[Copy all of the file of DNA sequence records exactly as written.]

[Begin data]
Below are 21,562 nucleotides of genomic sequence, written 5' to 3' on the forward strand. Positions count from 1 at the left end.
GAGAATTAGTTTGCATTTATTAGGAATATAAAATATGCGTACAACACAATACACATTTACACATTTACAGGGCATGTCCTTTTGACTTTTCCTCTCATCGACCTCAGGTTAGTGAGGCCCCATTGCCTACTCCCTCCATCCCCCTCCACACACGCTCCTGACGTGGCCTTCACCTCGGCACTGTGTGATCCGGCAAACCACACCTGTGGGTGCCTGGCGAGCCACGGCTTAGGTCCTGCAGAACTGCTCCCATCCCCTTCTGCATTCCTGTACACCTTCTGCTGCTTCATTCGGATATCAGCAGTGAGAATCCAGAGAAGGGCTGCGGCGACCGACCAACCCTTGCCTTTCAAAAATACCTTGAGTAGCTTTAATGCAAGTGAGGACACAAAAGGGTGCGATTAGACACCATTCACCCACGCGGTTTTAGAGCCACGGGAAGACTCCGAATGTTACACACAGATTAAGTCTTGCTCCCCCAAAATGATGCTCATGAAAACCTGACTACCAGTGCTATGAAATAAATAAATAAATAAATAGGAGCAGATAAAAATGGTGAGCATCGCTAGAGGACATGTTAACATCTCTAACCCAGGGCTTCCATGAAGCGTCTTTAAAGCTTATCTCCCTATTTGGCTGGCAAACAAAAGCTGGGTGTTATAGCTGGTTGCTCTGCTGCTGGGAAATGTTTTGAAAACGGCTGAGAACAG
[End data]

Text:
Below are 21,562 nucleotides of genomic sequence, written 5' to 3' on the forward strand. Positions count from 1 at the left end.
GAGAATTAGTTTGCATTTATTAGGAATATAAAATATGCGTACAACACAATACACATTTACACATTTACAGGGCATGTCCTTTTGACTTTTCCTCTCATCGACCTCAGGTTAGTGAGGCCCCATTGCCTACTCCCTCCATCCCCCTCCACACACGCTCCTGACGTGGCCTTCACCTCGGCACTGTGTGATCCGGCAAACCACACCTGTGGGTGCCTGGCGAGCCACGGCTTAGGTCCTGCAGAACTGCTCCCATCCCCTTCTGCATTCCTGTACACCTTCTGCTGCTTCATTCGGATATCAGCAGTGAGAATCCAGAGAAGGGCTGCGGCGACCGACCAACCCTTGCCTTTCAAAAATACCTTGAGTAGCTTTAATGCAAGTGAGGACACAAAAGGGTGCGATTAGACACCATTCACCCACGCGGTTTTAGAGCCACGGGAAGACTCCGAATGTTACACACAGATTAAGTCTTGCTCCCCCAAAATGATGCTCATGAAAACCTGACTACCAGTGCTATGAAATAAATAAATAAATAAATAGGAGCAGATAAAAATGGTGAGCATCGCTAGAGGACATGTTAACATCTCTAACCCAGGGCTTCCATGAAGCGTCTTTAAAGCTTATCTCCCTATTTGGCTGGCAAACAAAAGCTGGGTGTTATAGCTGGTTGCTCTGCTGCTGGGAAATGTTTTGAAAACGGCTGAGAACAG